And truthfully, all our disagreements on here won't do any good anyway. They will do what they want to do, right? But it is good to read everyone's opinions on the subject.
I’m just curious about the subject of pregnancy, what is the average percentage of women sailors who come back from deployment pregnant? Personally, I was so sick my first 4 months I couldn’t have survived being on a sub. I have mixed feelings about the subject. I do agree that there should be no difference when it comes to ability; if a woman wants to do the same job as a man then she must pass the exact same tests.
I've heard several figures for the pregnancy rate, but it is higher than the Navy would like. They really push sex ed and personal responsibility, but people are people and things happen. I can try and find the official number for you, but I very much doubt it is readily available.

I can understand the apprehensions people have, but I do think the job can be done by females. On the plus side, women are physically smaller and won't have to duck through the hatches, enabling them to respond faster to emergency situations! I wouldn't support the idea of women on subs if I didn't truly think it could work. I've known many kick ass women in the military!
As a mom of two sailors (one of whom is on a sub) and as a woman, I am opposed to having women serve on subs, for many of the reasons already noted in other people's comments. I noticed a couple of commenters noting that women will be tested, just like the men, to see if they're fit for the duty, but the problem is the women are NOT tested "just like the men." Women are held to a lower standard when it comes to upper body strength, speed, etc. I have a problem with this double standard in ANY context (surface ships, firefighters, police officers, anywhere), but I believe it's especially problematic in the context of submarine service, where the crew is smaller to begin with. EVERY person on that boat needs to be able to "do the job"; every person who can't is a weak link in a short chain, and that puts everyone on the boat at greater risk. Add to that issue the hormonal/sexual issues that will be exacerbated by the close quarters, and it's just asking for trouble.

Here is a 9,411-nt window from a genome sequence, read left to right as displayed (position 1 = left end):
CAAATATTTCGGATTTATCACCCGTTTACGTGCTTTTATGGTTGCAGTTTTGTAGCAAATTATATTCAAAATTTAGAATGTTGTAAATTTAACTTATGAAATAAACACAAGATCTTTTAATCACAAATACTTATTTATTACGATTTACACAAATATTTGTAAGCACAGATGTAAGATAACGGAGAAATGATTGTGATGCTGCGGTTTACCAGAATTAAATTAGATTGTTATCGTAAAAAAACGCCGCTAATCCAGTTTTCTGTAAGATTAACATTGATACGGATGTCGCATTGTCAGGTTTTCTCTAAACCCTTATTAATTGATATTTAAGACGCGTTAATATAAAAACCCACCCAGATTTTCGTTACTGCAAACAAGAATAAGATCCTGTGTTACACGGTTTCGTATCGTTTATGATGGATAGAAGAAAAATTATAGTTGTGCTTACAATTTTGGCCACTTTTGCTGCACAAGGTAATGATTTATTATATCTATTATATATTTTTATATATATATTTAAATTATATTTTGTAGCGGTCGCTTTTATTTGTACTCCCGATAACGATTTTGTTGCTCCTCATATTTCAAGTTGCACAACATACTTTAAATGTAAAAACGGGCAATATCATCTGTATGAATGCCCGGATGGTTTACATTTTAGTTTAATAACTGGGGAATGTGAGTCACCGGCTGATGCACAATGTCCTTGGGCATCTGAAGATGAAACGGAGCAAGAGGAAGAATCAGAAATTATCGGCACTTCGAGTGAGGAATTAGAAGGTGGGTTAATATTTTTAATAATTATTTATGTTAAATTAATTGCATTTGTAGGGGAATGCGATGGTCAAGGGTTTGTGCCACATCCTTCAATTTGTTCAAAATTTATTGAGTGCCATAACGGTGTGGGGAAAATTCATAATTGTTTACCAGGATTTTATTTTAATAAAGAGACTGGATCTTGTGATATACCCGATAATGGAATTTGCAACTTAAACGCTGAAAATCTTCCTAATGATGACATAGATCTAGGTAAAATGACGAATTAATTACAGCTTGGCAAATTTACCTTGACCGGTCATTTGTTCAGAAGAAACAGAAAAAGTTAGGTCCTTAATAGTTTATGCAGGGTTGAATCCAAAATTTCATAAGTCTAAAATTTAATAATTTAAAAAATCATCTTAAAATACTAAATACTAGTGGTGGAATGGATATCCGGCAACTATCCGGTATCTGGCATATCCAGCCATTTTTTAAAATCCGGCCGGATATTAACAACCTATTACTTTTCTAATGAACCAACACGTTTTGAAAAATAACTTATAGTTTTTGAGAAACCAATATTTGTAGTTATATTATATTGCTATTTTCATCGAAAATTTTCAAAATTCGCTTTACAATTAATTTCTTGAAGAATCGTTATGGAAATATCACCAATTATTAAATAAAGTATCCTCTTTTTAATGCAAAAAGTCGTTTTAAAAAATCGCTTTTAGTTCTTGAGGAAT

I'm proud to be a woman and proud of all I can accomplish, but why can't we just admit that there are significant and material differences between men and women, and stop trying to be so politically correct, at the risk of safety, morale, and effectiveness?
Upper body strength on a submarine isn't much of an issue. My husband, a former submariner, says the most challenging upper body issue on a sub is swinging into an upper rack. Even a small woman can "do the job" on a sub at the same level as a man. This isn't firefighting, where they have to lift and drag men around (heh, that's what I did in the Navy, but then I'm a 5'10" woman). If it got that bad it's unlikely the sub would survive the accident, or their compartment would be sealed and they'd die.

The best submarine movie for getting a real sense of what being on a submarine is like is Crimson Tide.

Get a clue, this is the exact same arguement they made for women being on ships in the first place. It's all fear of change. And each time, women have proven themselves.